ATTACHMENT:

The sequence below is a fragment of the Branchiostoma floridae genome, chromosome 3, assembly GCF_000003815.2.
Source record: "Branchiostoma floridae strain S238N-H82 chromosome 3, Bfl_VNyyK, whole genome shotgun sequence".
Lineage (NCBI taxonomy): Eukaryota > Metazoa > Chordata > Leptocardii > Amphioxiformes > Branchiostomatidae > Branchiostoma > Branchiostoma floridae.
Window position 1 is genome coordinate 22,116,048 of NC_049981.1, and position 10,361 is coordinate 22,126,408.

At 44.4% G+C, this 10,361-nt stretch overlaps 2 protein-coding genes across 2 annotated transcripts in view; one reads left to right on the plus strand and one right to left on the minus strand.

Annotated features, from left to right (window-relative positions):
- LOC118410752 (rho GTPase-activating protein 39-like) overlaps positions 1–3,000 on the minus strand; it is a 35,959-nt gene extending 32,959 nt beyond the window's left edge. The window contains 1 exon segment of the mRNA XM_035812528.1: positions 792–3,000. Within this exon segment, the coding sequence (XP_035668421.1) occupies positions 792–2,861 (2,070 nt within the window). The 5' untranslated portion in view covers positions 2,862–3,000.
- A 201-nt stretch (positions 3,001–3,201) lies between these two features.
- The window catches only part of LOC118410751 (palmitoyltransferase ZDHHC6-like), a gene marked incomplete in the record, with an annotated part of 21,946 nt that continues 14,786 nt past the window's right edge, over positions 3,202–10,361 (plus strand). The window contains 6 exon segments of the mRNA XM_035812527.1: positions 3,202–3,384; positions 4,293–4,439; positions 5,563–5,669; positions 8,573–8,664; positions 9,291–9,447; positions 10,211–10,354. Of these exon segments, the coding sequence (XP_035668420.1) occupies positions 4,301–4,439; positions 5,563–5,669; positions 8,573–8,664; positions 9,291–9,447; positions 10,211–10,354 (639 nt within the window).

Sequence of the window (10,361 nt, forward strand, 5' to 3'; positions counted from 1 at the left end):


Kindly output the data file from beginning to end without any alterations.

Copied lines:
The sequence below is a fragment of the Branchiostoma floridae genome, chromosome 3, assembly GCF_000003815.2.
Source record: "Branchiostoma floridae strain S238N-H82 chromosome 3, Bfl_VNyyK, whole genome shotgun sequence".
Lineage (NCBI taxonomy): Eukaryota > Metazoa > Chordata > Leptocardii > Amphioxiformes > Branchiostomatidae > Branchiostoma > Branchiostoma floridae.
Window position 1 is genome coordinate 22,116,048 of NC_049981.1, and position 10,361 is coordinate 22,126,408.

At 44.4% G+C, this 10,361-nt stretch overlaps 2 protein-coding genes across 2 annotated transcripts in view; one reads left to right on the plus strand and one right to left on the minus strand.

Annotated features, from left to right (window-relative positions):
- LOC118410752 (rho GTPase-activating protein 39-like) overlaps positions 1–3,000 on the minus strand; it is a 35,959-nt gene extending 32,959 nt beyond the window's left edge. The window contains 1 exon segment of the mRNA XM_035812528.1: positions 792–3,000. Within this exon segment, the coding sequence (XP_035668421.1) occupies positions 792–2,861 (2,070 nt within the window). The 5' untranslated portion in view covers positions 2,862–3,000.
- A 201-nt stretch (positions 3,001–3,201) lies between these two features.
- The window catches only part of LOC118410751 (palmitoyltransferase ZDHHC6-like), a gene marked incomplete in the record, with an annotated part of 21,946 nt that continues 14,786 nt past the window's right edge, over positions 3,202–10,361 (plus strand). The window contains 6 exon segments of the mRNA XM_035812527.1: positions 3,202–3,384; positions 4,293–4,439; positions 5,563–5,669; positions 8,573–8,664; positions 9,291–9,447; positions 10,211–10,354. Of these exon segments, the coding sequence (XP_035668420.1) occupies positions 4,301–4,439; positions 5,563–5,669; positions 8,573–8,664; positions 9,291–9,447; positions 10,211–10,354 (639 nt within the window).

Sequence of the window (10,361 nt, forward strand, 5' to 3'; positions counted from 1 at the left end):